Does it matter what side of the bat I hit with?
Yes. All wood bats are intended to be used with the label facing either up or down as the ball is struck. This ensures that the strongest part of the wood is making contact.
Do bats need lacquer or top coat?
Technically no, but most bats have a top coat for a very good reason. A top coat on wood seals in the moisture content, and that moisture content is critical to the strength of the wood. Raw bats in dry climates will lose moisture content and with it, strength. Raw bats in humid climates will gain moisture content which is fine for strength but will make the bat heavier. Top coat in the form of clear lacquer or matte black is a good thing.
What is the "Sealed Raw" finish?
Our "Sealed Raw" finish is a method that we have developed for sealing wood from moisture changes while maintaining the look and feel of a raw bat. It's the best option out there for those that like a raw bat.
What is the black dot on the handle of some bats?
This is the MLB approved method for testing the straightness of the wood grain. The ink makes the grain more visible so the straightness can be measured. The ink dot is not necessary on Ash bats because the grains are easily visible. All of our adult size and Youth Pro Build bats—in Maple or Birch—are ink dot tested and meet professional standards.
Why do some bats have a cupped end?
Cupping takes a little bit of weight, approximately .5oz, off the end of the bat to slightly shift the balance closer to the handle. It can also be used to make a final adjustment to ensure the bat meets the desired weight.
What is drop weight?
This is a comparison of the length (in) to the weight (oz). For example, a 33in drop 3 bat would weight 30oz. Most leagues from high school and up allow a drop weight of no more than -3oz. Younger kids need a lighter bat therefore our Youth Pro Builds come in -5oz and our youth standard barrel bats come in -6oz.
What wood species is the best?
That depends on what characteristics you’re looking for. If you want a loud invigorating crack, go with Maple. If you want the best possible durability and life span, Birch is what you want. If safety is your main concern with the possibility of bats breaking into multiple pieces and you love flex in your bat, then Ash is the way to go. The truth is they’re all great woods and you can’t go wrong with any of them.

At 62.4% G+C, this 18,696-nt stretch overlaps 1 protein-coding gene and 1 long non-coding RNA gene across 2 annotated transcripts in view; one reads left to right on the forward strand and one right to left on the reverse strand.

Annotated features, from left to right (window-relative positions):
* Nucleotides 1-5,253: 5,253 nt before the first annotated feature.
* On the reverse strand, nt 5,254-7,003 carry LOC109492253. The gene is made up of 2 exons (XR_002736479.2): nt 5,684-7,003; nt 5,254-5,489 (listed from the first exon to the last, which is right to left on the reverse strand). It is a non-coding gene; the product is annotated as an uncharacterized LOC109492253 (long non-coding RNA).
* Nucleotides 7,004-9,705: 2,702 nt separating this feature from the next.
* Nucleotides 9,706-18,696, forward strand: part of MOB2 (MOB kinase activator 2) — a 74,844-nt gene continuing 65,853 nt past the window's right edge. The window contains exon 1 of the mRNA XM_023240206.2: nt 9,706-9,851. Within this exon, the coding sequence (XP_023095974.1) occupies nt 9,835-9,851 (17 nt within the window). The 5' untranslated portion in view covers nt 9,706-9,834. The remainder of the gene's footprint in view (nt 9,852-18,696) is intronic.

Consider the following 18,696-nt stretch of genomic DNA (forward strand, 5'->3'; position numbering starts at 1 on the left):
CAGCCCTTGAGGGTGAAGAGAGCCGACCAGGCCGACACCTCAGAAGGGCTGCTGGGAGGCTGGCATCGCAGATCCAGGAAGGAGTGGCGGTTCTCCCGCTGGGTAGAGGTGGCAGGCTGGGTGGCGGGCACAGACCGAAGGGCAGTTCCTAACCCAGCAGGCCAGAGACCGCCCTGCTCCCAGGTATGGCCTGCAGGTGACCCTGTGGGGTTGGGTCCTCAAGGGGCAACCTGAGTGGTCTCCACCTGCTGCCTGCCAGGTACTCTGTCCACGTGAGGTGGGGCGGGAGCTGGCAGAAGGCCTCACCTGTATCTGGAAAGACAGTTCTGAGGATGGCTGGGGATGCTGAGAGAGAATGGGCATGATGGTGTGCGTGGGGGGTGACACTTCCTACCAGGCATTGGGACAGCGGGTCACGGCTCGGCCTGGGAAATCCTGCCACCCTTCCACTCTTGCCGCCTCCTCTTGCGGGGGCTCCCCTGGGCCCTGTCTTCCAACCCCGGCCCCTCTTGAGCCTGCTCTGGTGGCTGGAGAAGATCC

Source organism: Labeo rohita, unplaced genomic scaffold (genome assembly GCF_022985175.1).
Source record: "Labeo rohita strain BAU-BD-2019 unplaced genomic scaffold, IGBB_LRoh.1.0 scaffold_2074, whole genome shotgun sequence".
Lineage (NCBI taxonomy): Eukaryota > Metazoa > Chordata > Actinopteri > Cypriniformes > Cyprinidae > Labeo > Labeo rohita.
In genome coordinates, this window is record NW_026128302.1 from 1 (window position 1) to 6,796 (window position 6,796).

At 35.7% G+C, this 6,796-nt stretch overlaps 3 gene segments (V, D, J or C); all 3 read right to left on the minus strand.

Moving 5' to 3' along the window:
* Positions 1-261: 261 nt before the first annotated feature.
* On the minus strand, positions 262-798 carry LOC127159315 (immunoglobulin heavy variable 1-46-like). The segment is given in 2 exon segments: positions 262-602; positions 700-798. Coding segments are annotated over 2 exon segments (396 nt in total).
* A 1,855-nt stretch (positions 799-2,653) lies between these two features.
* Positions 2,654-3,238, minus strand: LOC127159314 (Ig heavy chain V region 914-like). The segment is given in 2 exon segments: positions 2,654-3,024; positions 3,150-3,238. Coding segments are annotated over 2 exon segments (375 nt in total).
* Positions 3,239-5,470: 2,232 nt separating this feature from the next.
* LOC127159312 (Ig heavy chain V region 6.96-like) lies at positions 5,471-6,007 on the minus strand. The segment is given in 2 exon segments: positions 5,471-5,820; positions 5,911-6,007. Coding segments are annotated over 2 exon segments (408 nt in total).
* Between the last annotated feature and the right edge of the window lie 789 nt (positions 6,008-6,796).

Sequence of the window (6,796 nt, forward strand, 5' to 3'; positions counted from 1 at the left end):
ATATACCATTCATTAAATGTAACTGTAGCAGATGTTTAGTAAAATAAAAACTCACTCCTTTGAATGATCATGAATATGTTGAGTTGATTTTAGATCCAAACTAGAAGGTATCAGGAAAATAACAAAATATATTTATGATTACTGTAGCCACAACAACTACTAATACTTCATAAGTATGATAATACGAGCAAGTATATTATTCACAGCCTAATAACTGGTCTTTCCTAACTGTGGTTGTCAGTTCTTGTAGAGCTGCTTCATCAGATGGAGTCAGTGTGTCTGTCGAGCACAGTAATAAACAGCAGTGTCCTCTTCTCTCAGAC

Are your bats BBCOR certified?
The truth is, there is no BBCOR certification for one piece wood bats. Having said that, all of our bats—apart from trophy bats—are cut from professional A grade prime wood. But to be honest the wood is so good they should be BBCOR certified.
What is the Swing Weight Scale all about?
If you have seen our swing weight scale in the past, you will notice some major differences in this new one. To be brief, there are different methods of measuring or calculating the swing weight of a bat and every method yields different results. While our old scale was useful in its own way, we have decided to use an established method for calculating the swing weight of our bats from here on out. This is the same standard (ASTM F2398) that the BBCOR lab uses and is the most realistic method.
As every ball player knows, different bat models feel different when swung and as time goes on every player finds the model that feels the best to them. To help younger players find that perfect fit quicker, we have created a one of a kind scale that compares what we call the “swing weight” of all of our bat models. Swing weight is essentially the effort required by the hitter to move the bat through a full swing. The swing weight of a bat depends upon the length, shape, and weight.
Bats on the left side of the scale will be easier to get through the zone and give the hitter more control, while those on the right side are more end loaded for power but require more muscle. Our advice for anyone new to wood bats is to get your hands on different models—if possible—to get an idea of what feels good to you. If you don’t have any bats available to you then select something in the lower end of the scale to start with, you can’t really go wrong with a lighter swing weight bat but you certainly can with a heavier one.
What is the "extra compression" all about?
For well over 100 years players and bat manufacturers have been compressing the surface of bats with hard objects like bones, glass bottles, steel bars, etc. Compressing makes the surface of the wood smooth and less susceptible to denting. Wood bats still need to be hit with or "broken in" before they reach their peak performance. We have developed an "extra compression" process that essentially "breaks in" the barrel so the bat is at or very near it's peak performance from the first swing. All of our bats have and will always come with a single level of compression at no charge. Extra compression takes more time, so we have to charge a little for that.
What is the puck knob all about?
The puck knob has become more popular in the last year or so, but is not a new concept. In short, it's a way of shifting the center of mass a little closer to the hands which makes it a bit easier to swing. We often get asked "do I need to order a different length or weight than usual if I go with a puck knob?" No. We do not count the puck as part of the bat length, so if you order a 33" bat with a puck knob it will technically be 33.75" but the extra .75" is all in the puck. We do count the puck as part of the total bat weight, so the puck does not add any extra weight to the bat.